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The Death of the Mall of Memphis - 2004


Student Presenter: Katherine Mauzy

This project will investigate the death of the Mall of Memphis. At one point, the Mall of Memphis was considered to be the premiere shopping and entertainment location in the city. However, like many other urban areas across the United States, the growth and development of Memphis resulted in businesses transformations that ultimately caused the failure of the Mall of Memphis. Several hypotheses have been made in order to explain the failures of these abandoned malls. The three hypotheses in this project are that location, competition, and demographics caused the abandonment of the Mall of Memphis. These hypotheses will be used to examine the dead Mall of Memphis as it compares to three other malls in the area. Hickory Ridge, Oak Court, and Southland have been chosen for this comparison due to their close proximity to the Mall of Memphis and their possible impact on the failure of the mall. Literature, census information, crime information, a consumer survey, business evaluations, and specific information pertaining to each of the individual malls in Memphis, will be used in combination to test the three hypotheses and to determine the reason for the death of the Mall of Memphis.

For the actual presentation,

Please note this study is copyrighted material and is displayed here as a courtesy of Rhodes College, Professor Mike Kirby and Katherine Mauzy

The Media Killed The Mall of Memphis?

I was very pleased to be able to obtain a copy of this presentation from the staff at Rhodes College. After reading the information in this report, it became apparent to me that something was not as expected. Perhaps there was a very different reason than all the obvious ones for the closure.

Of the four malls studied, The Mall of Memphis was second after Oak Court in violent crimes, and second after Southland Mall in property crimes.

This means that Hickory Ridge, Southland and Oak Court were WORSE, i.e. more crimes than the much maligned Mall of Memphis.

Even more surprising, the Mall of Memphis had the lowest number of crimes per 1000 people of ANY of the malls studied. And crimes in the area within a one mile radius of the mall were only lower at Oak Court.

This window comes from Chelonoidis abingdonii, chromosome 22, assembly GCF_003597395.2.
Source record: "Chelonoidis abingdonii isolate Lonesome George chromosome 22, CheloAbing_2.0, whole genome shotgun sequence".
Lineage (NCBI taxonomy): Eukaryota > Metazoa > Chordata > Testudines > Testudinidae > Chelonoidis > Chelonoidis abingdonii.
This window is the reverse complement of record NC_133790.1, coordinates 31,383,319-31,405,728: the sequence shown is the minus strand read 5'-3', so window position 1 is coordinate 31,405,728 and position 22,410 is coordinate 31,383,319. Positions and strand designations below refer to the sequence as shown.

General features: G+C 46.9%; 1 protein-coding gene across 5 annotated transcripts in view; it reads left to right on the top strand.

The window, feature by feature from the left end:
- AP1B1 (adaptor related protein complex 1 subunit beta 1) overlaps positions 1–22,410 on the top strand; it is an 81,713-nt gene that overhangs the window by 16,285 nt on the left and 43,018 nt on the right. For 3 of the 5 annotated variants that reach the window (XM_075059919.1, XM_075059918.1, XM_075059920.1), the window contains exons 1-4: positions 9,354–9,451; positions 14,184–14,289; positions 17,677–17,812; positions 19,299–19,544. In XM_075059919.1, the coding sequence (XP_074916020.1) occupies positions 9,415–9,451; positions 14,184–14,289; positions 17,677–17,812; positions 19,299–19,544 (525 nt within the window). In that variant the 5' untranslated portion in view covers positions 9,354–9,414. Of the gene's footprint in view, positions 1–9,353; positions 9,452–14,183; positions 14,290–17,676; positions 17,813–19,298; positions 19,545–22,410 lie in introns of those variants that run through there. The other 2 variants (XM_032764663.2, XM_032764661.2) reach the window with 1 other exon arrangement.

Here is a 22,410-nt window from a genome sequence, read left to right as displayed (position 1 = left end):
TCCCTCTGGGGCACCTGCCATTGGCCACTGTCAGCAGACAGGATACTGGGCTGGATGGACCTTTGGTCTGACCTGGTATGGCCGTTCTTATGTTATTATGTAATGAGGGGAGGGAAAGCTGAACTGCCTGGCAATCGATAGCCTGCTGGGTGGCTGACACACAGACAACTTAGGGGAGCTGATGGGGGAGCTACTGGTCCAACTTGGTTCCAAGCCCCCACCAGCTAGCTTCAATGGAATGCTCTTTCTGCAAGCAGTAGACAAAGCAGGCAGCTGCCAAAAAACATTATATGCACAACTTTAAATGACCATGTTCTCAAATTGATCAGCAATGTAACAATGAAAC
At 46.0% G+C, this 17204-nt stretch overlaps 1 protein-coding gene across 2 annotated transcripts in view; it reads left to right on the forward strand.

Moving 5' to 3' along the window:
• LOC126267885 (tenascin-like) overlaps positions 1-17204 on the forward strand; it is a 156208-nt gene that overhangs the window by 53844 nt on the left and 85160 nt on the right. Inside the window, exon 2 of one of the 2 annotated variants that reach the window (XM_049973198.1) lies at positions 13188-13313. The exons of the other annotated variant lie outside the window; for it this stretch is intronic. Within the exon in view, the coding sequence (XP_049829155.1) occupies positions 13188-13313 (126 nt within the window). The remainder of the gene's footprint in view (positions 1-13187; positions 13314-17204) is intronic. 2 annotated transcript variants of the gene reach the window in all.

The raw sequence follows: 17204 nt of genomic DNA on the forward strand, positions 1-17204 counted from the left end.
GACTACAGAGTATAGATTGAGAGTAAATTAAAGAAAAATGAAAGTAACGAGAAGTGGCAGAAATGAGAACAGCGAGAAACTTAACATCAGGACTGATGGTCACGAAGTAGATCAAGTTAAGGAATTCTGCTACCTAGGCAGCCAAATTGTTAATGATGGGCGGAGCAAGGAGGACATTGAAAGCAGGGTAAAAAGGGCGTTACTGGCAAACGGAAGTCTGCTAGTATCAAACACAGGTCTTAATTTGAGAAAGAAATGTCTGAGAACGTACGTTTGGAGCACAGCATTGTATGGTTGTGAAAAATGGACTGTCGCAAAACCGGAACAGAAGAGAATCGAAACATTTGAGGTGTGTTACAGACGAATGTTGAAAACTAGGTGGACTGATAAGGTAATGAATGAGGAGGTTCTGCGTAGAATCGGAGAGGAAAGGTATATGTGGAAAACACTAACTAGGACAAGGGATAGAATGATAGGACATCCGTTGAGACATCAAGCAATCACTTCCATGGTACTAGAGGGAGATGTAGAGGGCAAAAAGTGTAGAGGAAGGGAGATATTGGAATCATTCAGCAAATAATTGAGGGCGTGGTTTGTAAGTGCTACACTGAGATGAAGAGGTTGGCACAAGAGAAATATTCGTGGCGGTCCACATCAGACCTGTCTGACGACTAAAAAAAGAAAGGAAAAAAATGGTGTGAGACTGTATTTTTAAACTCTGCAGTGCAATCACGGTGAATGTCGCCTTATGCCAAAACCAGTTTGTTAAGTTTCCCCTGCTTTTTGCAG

This means that the areas surrounding both the Southland Mall and the Hickory Ridge Mall were MORE dangerous than the area around the Mall of Memphis.

Southland mall, Hickory Ridge mall and the Mall of Memphis all had similar income demographics in their surrounding areas.

All the malls saw a decrease in nearby white population, and the Mall of Memphis saw the greatest increase in the Hispanic population in the area.

But only the Mall of Memphis received the reputation of being so dangerous as to be unsafe to visit.

So, according to this study, it wasn't the crime, the competition from newer malls, white flight or any of the other causes often cited.

The Mall of Memphis died because of the "perception" of safety in the mall and surrounding area, not the actual safety.

Who created and fueled this perception?

The media?

As strange as it may sound to those of us who believed the "perception", the media may be responsible for the loss of this Memphis landmark.

Memphians were simply scared away from the mall. Local reporters from radio, TV and print may have "over-reported" the malls problems. This may have been unintentional, or they could have been acting in a sensational and irresponsible manner.

Either way, if this is the root cause of the mall's demise, the loss of the landmark is even more disturbing.